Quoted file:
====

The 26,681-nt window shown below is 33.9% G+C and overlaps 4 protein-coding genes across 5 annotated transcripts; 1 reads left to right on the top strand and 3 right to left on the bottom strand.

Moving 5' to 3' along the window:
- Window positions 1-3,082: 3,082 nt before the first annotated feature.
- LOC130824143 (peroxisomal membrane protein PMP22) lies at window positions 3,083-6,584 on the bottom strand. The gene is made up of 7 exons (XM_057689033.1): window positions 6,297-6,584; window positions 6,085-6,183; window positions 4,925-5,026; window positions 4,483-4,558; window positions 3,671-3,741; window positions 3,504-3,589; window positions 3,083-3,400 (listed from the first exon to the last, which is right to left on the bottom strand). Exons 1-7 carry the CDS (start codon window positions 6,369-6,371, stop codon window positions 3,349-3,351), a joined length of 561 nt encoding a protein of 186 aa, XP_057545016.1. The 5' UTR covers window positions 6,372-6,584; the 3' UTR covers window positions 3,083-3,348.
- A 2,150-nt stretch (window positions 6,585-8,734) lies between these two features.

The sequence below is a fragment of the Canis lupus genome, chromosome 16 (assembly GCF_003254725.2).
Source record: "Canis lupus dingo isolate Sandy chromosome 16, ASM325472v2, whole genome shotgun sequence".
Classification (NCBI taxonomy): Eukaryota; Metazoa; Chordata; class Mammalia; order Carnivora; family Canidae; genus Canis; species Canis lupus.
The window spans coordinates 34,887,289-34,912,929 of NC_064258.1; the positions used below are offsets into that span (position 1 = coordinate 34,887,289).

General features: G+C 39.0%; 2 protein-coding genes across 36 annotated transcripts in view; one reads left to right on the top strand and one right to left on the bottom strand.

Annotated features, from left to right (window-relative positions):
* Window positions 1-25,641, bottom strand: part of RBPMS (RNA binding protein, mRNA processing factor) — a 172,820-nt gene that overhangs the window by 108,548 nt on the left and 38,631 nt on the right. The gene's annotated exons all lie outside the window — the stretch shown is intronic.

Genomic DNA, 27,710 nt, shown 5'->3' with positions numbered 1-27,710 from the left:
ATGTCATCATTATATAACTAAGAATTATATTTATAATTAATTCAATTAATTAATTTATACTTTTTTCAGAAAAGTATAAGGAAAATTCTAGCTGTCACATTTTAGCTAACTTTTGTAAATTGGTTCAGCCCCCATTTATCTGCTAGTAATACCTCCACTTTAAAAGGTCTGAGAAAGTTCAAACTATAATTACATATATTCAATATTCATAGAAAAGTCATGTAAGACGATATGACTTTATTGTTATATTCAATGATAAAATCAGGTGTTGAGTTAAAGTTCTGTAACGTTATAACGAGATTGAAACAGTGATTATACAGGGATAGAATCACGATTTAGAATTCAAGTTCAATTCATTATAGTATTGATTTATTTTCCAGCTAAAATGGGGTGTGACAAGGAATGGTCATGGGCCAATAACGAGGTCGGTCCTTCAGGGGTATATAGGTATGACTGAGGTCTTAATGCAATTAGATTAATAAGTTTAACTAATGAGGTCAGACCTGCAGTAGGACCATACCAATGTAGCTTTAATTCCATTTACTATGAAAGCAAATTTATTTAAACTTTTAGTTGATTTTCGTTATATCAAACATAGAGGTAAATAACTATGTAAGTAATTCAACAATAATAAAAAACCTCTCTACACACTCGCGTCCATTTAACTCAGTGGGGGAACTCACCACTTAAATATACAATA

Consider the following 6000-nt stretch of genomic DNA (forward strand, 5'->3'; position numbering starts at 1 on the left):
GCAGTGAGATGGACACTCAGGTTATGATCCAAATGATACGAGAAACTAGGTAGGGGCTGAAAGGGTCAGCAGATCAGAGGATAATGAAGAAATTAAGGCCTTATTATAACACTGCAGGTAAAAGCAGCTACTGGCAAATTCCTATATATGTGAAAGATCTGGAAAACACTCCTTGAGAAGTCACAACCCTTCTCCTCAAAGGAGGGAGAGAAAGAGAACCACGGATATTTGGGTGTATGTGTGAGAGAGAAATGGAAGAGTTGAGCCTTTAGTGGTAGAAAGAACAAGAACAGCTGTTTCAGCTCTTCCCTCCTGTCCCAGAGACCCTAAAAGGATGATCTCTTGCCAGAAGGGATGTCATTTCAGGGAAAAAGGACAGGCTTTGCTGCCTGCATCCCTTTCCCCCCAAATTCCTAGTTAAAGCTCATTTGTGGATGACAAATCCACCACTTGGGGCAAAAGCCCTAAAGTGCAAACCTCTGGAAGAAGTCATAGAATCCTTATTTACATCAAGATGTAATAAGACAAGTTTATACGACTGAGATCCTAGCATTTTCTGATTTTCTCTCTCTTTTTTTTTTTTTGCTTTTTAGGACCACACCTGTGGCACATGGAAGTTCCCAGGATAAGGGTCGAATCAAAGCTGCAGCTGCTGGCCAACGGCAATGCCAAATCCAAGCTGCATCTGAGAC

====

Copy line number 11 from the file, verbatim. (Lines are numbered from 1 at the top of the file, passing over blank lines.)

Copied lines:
Annotated features, from left to right (window-relative positions):